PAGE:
Published in: Credit Cards | Sept. 21, 2018
By: Eric Volkman
United has the distinction of having launched the first modern frequent flyer program, way back in 1972. These days, fattened by the merger with Continental Airlines in 2011 and belonging to the international multi-carrier group Star Alliance, United’s MileagePlus is a sprawling program.
For that reason, there’s a lot to be said about MileagePlus. We don’t have the time, space or inclination for that. Instead, let’s explore one of the most basic questions anyone asks of a frequent flyer program -- how many miles does it take to earn a free United flight?
Before we turn our attention to redeeming miles, we should devote a few words to earning them. As befits an extensive program, there are many ways to earn MileagePlus miles. Here are some of the more common:
Booking flights -- United is happy to reward you for buying tickets not only for its qualifying flights, but also those of the 28-member Star Alliance, as long as said ticket is booked through United. There is an upper limit here; MileagePlus member earnings are capped at 75,000 miles per ticket.
The number of miles awarded is based on one or several factors, depending on the flight. Chiefly, these are:
Booking hotels -- United has a pack of partners not only in the air, but on the ground. In partnership with the programs of big hotel chains like Marriott, Radisson, and Hyatt, MileagePlus miles can be earned through stays at those hotels.
Earnings rates vary. Booking a stay at an Andaz hotel earns 500 miles per stay, while a booking with boutique chain aloft hotels will earn 2 miles per $1 spent.
Shopping or dining at MileagePlus Partners -- Purchases made through United’s MileagePlus Shopping and Dining portals can rake in the earnings. As with the partner hotels, these rewards vary -- a Macy’s buy, for example, pays out at 2 miles per $1 spent, meanwhile a purchase of meat at Omaha Steaks will earn 3 miles per $1 spent.
Taking complementary (and competing!) transportation -- United is the partnership king of frequent flyer programs. It’s got deals with car rental agencies (Hertz and Thrifty, to name two), airport transfer operators (SuperShuttle and ExecuCar), and even Amtrak, all of which earn MileagePlus miles at varying rates.
Using credit cards -- Like most big U.S. airlines, United has its own line of travel credit cards like the United Explorer, which earn either miles or cash back on purchases. Generous transfer rates from certain outside, travel rewards programs like Chase’s Ultimate Rewards can rack the miles up quickly if they’re transferred to your MileagePlus program.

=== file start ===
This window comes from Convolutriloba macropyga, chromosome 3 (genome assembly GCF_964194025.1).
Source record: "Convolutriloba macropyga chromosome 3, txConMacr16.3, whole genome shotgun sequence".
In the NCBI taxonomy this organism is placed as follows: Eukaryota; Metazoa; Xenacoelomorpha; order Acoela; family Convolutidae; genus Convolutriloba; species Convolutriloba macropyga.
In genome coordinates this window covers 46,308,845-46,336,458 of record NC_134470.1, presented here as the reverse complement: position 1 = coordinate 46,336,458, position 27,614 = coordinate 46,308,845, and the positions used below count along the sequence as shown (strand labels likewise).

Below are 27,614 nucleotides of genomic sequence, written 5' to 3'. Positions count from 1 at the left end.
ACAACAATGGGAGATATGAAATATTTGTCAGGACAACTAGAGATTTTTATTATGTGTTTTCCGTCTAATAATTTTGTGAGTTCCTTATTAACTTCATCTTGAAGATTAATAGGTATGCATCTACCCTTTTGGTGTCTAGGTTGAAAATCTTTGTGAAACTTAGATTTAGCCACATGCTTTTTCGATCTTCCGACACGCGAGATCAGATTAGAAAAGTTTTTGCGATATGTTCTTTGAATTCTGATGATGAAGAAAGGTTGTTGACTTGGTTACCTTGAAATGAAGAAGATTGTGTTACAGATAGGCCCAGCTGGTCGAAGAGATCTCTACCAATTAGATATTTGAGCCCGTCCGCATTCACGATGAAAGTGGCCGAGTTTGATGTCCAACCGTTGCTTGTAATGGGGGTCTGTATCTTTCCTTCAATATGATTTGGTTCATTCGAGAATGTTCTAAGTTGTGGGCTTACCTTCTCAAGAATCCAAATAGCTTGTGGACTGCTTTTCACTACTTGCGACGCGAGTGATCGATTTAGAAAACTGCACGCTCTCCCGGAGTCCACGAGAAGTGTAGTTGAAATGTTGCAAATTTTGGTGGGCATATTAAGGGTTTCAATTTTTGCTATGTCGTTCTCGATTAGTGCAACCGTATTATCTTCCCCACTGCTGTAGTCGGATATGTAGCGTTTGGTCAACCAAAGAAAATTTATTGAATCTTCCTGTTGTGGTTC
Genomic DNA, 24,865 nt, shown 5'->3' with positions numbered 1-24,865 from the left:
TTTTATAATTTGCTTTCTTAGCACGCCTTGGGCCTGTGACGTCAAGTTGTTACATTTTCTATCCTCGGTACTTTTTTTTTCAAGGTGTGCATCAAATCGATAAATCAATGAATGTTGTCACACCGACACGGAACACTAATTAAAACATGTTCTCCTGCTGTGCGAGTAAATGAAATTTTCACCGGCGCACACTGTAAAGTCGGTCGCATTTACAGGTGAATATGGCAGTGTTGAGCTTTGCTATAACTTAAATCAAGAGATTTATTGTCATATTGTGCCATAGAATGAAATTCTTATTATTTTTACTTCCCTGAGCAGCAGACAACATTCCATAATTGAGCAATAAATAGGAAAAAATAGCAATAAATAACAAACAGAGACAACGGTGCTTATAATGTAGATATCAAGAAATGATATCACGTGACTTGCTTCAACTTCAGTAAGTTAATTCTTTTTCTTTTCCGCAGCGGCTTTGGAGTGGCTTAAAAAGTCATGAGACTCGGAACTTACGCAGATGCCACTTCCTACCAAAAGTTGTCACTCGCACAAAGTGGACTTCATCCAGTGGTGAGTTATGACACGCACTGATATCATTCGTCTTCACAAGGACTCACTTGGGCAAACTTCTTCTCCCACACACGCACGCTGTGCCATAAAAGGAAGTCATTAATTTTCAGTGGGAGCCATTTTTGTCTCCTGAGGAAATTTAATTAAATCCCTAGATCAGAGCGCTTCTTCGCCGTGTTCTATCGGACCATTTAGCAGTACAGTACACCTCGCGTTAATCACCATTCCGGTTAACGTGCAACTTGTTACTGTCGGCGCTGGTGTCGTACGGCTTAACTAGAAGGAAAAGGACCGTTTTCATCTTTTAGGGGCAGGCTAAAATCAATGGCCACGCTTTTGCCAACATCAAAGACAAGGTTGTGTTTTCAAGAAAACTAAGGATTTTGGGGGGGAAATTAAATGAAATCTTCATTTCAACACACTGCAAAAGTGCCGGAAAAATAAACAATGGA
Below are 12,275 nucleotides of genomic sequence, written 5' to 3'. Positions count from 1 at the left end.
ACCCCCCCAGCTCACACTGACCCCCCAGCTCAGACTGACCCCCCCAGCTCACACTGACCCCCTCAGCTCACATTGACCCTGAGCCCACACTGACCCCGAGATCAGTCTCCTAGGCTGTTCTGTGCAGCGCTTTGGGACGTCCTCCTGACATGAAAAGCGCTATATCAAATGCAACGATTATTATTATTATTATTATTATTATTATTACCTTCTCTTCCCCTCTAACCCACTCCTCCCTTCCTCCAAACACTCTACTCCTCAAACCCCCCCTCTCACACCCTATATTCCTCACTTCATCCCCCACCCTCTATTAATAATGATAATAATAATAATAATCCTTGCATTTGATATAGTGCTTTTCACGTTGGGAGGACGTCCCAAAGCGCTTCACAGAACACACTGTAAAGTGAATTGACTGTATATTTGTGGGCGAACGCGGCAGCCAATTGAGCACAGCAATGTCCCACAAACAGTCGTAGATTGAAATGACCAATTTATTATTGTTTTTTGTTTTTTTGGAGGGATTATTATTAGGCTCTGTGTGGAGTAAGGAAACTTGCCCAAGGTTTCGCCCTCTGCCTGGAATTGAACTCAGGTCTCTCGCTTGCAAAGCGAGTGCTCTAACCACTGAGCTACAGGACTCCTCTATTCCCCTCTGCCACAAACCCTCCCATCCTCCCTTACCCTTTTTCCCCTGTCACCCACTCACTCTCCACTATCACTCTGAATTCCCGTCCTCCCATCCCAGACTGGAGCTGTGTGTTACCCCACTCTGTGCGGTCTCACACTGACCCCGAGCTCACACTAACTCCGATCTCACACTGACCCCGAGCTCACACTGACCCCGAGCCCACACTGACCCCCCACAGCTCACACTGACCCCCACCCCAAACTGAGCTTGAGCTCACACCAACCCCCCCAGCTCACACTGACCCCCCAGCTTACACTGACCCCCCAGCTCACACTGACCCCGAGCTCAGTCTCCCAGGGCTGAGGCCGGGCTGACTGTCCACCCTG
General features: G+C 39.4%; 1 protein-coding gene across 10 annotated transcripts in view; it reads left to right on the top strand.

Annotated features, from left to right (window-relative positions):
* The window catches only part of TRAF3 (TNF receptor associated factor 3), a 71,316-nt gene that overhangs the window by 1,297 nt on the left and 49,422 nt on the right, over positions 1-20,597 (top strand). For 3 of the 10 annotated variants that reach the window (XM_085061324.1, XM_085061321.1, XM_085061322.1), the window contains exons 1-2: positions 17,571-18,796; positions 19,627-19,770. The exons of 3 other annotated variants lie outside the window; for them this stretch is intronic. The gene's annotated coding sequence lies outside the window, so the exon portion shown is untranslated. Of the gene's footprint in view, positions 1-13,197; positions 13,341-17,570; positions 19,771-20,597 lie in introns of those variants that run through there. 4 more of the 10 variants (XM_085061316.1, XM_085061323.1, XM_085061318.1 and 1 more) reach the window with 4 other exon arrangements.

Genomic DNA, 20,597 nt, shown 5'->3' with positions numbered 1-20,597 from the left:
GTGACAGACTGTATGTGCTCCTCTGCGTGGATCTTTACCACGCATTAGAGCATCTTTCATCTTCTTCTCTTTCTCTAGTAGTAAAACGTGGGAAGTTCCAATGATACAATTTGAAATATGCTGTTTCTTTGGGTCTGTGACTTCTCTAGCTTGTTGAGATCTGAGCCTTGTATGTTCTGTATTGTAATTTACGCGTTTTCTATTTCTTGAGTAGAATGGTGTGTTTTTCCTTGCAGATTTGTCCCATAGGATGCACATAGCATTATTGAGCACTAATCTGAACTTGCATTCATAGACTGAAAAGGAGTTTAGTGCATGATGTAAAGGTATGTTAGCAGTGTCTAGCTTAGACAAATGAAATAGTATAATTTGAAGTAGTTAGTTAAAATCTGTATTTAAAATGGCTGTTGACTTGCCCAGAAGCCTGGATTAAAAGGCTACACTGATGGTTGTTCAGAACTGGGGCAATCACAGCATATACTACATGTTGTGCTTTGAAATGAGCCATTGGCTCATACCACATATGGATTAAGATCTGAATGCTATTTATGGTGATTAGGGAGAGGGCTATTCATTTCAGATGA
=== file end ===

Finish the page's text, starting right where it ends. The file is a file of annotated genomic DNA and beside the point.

Buying, gifting, or transferring miles -- Miles are currency, so why not buy and transfer them like dollars or euros? Here’s how they trade:
Thankfully, considering that its operations cover many corners of the globe, United’s miles awards setup is more or less straightforward. The cost in miles of a bonus ticket depends on the part of the world from which you’re originating, and where you’re going.
It also depends on which type of awards you’re shelling out for. There are two:
Saver Awards -- These are the basic Awards, which according to United are “capacity-controlled and may not be available on certain flights where demand is high.”
Everyday Awards -- You’ll have to spend more miles for these, but you have a better shot at grabbing exactly the flight you want; they offer, again in United’s words, “expanded availability.”
This regional rewards setup is particularly advantageous when considering long-ish flights in big regions, like the mainland U.S., Alaska, and Canada, although the lowest award spend -- the 10,000 mile Saver in economy class -- limits this region’s bonus ticket to itineraries 700 miles or less each way.
Here is the chart for base United travel awards for flights in the mainland U.S. Tallies are for one-way tickets.
If an Alaska destination is one of the stops (but not both), MileagePlus members will need to pay an additional 5,000 miles each way for a Saver Award, and 10,000 miles each way for an Everyday Award.
You can also go quite far in Europe on a United bonus ticket (again, not for the lowest-tier Saver Award, which limits you to nonstop flights 800 miles or less in distance). Here is the table for inter-continental flights there:
|Business and First||25,000 (+10,000 for First when both classes are offered)||Saver Award|
|Business and First||55,000 (+15,000 for First when both classes are offered)||Everyday Award|
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